Our next stop is the medical/surgical ward, where they are not as concerned about shoe hygiene and I get to keep my sandals on. We see the patients who have had operations and the ones who will have elective surgery today. Unlike home, where everything is done on an outpatient basis, patients will come into the hospital the night before surgery and often stay for several days to be certain there is no infection at their incision. Yesterday morning we saw a young man from the night before who had been brought by a friend on a “moto-taxi” after being stabbed in the chest, one inch to the left of his midline and below the collarbone, a potentially lethal injury. In the U.S., he would have had a battery of X-ray tests, but in Paoua, even a chest X-ray wasn’t available until the morning. Our best option was to examine him (his blood pressure was normal and equal in both arms, and you could hear breath sounds on both sides of his chest, making it unlikely that he had an injury to a large artery or collapsed a lung) and watch him overnight for signs of worsening problems. Luckily, he was fine and went home today, and hopefully he won’t go out tonight.

The pediatrics ward comes next. Frustratingly, they always have the door closed and bolted even though we arrive at the same time every day. I think they do it to keep visitors out during the morning floor mopping, but, like all surgical teams, the surgical team here (actually it’s just me, the anesthesiologist and the OR charge nurse) hates to be slowed down on rounds. Each of the ward buildings is one story with an unpainted concrete slab floor, and they are mopped multiple times each day. The pediatric ward always seems the busiest; it may be the case, or it may be the crying babies that gives that impression. There are three rectangular rooms with six beds each at the north end, with the center one reserved for the pediatric ICU (another place that practices “footwear hygiene”) and the other two for older children. In the center of the building are two individual exam rooms for doctors to see new patients, plus an exam table that doubles as a place to start IVs and a resuscitation center for emergencies (I continue to be impressed with the wards ability to obtain and maintain IV access in the children, even the infants). At the south end are three other rectangular rooms where we find the infants and small children. Again we make “ward rounds” with little privacy for the patients or families. Sometimes there will be two infants in the same bed, though I haven’t figured out whether this is more the mothers being social or overcrowding. There is an overflow ward behind the main building. To get there, you walk outside to a concrete walk with mud puddles on either side, past the kitchen which feeds the entire hospital, to another long, masonry, one-story building with approximately 30 wood frame beds set up barracks style.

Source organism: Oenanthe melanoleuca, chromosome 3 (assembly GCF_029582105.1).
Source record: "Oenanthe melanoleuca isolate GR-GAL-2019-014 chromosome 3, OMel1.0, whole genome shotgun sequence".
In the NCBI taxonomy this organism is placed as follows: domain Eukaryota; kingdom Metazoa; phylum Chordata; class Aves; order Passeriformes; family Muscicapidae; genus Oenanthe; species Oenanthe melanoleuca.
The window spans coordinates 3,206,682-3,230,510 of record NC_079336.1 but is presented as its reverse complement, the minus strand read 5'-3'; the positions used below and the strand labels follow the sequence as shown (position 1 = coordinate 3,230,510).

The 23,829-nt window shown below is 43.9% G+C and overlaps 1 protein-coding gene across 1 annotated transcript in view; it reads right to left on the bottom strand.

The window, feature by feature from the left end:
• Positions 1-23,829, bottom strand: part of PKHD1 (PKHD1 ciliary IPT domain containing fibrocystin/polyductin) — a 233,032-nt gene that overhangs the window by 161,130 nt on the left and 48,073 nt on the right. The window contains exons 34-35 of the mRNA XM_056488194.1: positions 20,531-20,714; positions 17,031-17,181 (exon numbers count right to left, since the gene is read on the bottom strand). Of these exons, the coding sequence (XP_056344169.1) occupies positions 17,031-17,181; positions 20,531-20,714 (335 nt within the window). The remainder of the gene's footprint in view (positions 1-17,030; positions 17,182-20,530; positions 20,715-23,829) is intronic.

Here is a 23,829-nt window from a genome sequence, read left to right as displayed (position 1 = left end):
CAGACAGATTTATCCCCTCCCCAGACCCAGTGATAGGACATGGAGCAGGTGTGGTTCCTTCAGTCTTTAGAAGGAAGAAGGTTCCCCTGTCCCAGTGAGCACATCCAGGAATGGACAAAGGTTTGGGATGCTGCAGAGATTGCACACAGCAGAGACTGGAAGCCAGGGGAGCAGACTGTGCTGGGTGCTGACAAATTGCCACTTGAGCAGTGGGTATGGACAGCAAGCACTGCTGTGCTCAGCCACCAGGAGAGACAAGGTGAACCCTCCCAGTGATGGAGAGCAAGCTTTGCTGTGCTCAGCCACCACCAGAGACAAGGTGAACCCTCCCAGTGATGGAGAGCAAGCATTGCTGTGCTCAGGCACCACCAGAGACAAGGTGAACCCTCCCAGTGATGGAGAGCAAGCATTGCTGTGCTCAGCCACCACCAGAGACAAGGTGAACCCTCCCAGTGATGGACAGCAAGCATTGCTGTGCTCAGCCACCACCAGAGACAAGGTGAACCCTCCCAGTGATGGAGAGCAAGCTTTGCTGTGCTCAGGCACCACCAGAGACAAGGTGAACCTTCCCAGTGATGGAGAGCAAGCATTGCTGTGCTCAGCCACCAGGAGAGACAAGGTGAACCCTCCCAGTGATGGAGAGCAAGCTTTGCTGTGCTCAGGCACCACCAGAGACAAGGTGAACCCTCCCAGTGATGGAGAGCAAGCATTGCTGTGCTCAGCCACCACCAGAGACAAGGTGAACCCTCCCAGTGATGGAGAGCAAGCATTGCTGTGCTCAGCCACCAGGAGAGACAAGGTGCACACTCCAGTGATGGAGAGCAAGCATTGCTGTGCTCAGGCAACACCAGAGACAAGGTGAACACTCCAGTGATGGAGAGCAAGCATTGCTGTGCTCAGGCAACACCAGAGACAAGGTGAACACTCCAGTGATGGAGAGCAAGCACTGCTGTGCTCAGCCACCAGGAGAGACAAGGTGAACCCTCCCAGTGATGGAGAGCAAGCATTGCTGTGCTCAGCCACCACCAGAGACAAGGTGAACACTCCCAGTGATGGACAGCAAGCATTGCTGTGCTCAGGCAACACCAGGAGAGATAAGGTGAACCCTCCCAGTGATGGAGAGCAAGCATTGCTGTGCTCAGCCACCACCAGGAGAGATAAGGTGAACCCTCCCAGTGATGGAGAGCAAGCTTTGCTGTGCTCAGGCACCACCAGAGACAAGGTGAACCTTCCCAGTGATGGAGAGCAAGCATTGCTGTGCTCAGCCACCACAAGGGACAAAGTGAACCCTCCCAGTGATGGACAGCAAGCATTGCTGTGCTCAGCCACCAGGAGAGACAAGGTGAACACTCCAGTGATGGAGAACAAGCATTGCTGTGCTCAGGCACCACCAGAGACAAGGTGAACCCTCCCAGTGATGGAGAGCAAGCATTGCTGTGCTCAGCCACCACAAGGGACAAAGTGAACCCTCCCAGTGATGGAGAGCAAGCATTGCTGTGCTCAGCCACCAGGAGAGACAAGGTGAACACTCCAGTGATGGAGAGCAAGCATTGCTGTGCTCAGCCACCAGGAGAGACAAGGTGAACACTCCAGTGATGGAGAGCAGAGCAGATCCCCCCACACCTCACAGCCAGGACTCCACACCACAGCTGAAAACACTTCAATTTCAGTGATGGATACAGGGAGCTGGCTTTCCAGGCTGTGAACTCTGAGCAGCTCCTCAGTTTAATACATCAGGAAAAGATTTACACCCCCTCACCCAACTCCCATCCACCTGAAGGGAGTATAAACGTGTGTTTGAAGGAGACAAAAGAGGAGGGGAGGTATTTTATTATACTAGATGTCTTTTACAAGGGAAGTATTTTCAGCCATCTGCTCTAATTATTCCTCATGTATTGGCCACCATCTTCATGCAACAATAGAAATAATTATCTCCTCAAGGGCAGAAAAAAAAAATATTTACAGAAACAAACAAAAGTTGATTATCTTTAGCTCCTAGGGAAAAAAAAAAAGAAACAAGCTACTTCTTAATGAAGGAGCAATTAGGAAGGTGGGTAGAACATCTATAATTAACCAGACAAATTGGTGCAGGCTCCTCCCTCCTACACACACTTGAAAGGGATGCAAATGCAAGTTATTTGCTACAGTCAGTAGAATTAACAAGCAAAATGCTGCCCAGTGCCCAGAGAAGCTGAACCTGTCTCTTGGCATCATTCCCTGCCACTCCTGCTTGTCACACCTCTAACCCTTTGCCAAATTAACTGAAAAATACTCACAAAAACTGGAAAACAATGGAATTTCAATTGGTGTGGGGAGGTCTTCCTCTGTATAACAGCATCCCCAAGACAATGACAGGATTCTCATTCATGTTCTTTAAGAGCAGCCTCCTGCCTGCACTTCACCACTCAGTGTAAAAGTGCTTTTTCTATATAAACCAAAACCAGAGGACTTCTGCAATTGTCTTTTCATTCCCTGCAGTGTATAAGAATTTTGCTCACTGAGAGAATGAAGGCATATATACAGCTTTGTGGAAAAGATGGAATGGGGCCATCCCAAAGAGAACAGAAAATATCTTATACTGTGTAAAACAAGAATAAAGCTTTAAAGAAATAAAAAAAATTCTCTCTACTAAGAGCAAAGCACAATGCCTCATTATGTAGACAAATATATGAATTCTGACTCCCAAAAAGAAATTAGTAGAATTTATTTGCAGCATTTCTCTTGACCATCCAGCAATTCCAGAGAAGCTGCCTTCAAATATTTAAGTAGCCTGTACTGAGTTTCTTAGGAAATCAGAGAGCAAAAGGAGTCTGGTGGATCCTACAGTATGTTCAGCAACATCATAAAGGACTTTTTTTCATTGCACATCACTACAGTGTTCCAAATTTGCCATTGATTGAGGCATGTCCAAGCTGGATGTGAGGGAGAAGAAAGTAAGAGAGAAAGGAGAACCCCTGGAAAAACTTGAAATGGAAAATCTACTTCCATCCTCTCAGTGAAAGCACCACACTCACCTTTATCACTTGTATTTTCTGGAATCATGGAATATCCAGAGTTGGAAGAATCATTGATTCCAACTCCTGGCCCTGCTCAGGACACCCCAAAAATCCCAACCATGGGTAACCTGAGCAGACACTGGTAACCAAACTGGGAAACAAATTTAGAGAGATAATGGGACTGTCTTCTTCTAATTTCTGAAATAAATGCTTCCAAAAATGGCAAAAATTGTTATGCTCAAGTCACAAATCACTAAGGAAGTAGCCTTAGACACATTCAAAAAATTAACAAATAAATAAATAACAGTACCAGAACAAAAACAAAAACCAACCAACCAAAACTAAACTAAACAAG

The kitchen feeds all the patients in the hospital. I believe it also feeds many of the patients’ families. The logistics coordinator here, a young man from Arizona, told me they purchase corn from another NGO and contract with local women to supply fresh vegetables. Meat is only served once a week. I am aware there are MSF nutrition initiatives in place here, especially for the children under five, but I haven’t yet made time to find out those details.

Next it’s off to the OR or, as it is called here, the Bloc. This is where I spend most of my day and the occasional night. The operating room has worked well for me because I remember the advice given to me during my residency (big thanks to Dr. Julie Freischlag, now chair of surgery at John Hopkins, in case she reads this) that a surgeon needs to learn to operate with the instruments that he or she is given. Every set here has two pairs of scissors, a Metzenbaum and a Mayo, and usually one of them is sharp. The needle drivers are generic (no asking for my special eight-inch, fine tipped vascular needle driver with the gold colored finger holes), and the forceps come either long or short, toothed or not (no fine tipped Adsons here). Choice of sutures and needles are limited, but here again it always seems that I have everything needed to do the operations. Plus the staff is great: whenever I need something in the middle of an operation, they either have it ready or get it within a few moments.

At the end of the workday, I walk back to the residential compound. The sky is either clear or clearing most days, a dramatic, beautiful sky with wild and varied cloud formations streaked with yellow and red hues, sometimes with enormous grey thunderheads in one direction or the other. There is more activity on the road in the afternoon. Roadside vendors with peanuts, potatoes and cigarettes, the occasional large truck filled with bags of peanuts or beans or goods or workmen headed south toward Bangui or north toward Chad, more “moto-taxis” and bicycles, but still all at a rural pace. The small children playing by the local houses, one-story, clay-brick buildings with thatched roofs and no plumbing, wave and call out “Bonjour,” and I wave back and ask “Ça va?”

I have easily become accustomed to the work and living conditions of my new normal here, though that may be partly because I know it is only temporary. The degree of deprivation here compared to home is dramatic (though I know there is also a face of poverty in America that I don’t see in my day-to-day life there), and I am still on the steep part of my learning curve about Paoua and the Central African Republic. After only two weeks, I have a long way to go from making these early observations to having anything close to a true understanding of the situation here. I’ve downloaded an MSF report from 2011 titled “Central African Republic: A State of Silent Crisis” and plan to read it tonight as the next step in my education.

Five years after graduation from Oberlin College, David Lauter went to medical school. He received an MD from the University of Rochester and his surgical training at the University of Washington and UC San Diego. He has practiced surgery in the Seattle area for 21 years, specializing in minimally invasive GI and visceral surgery including advanced laparoscopic and robotic surgery. He lives in Bellevue, Washington with his three children and three cats. He arrived in the Central African Republic on August 29 for his first mission with MSF. This story was an excerpt from his blog, which you can find here.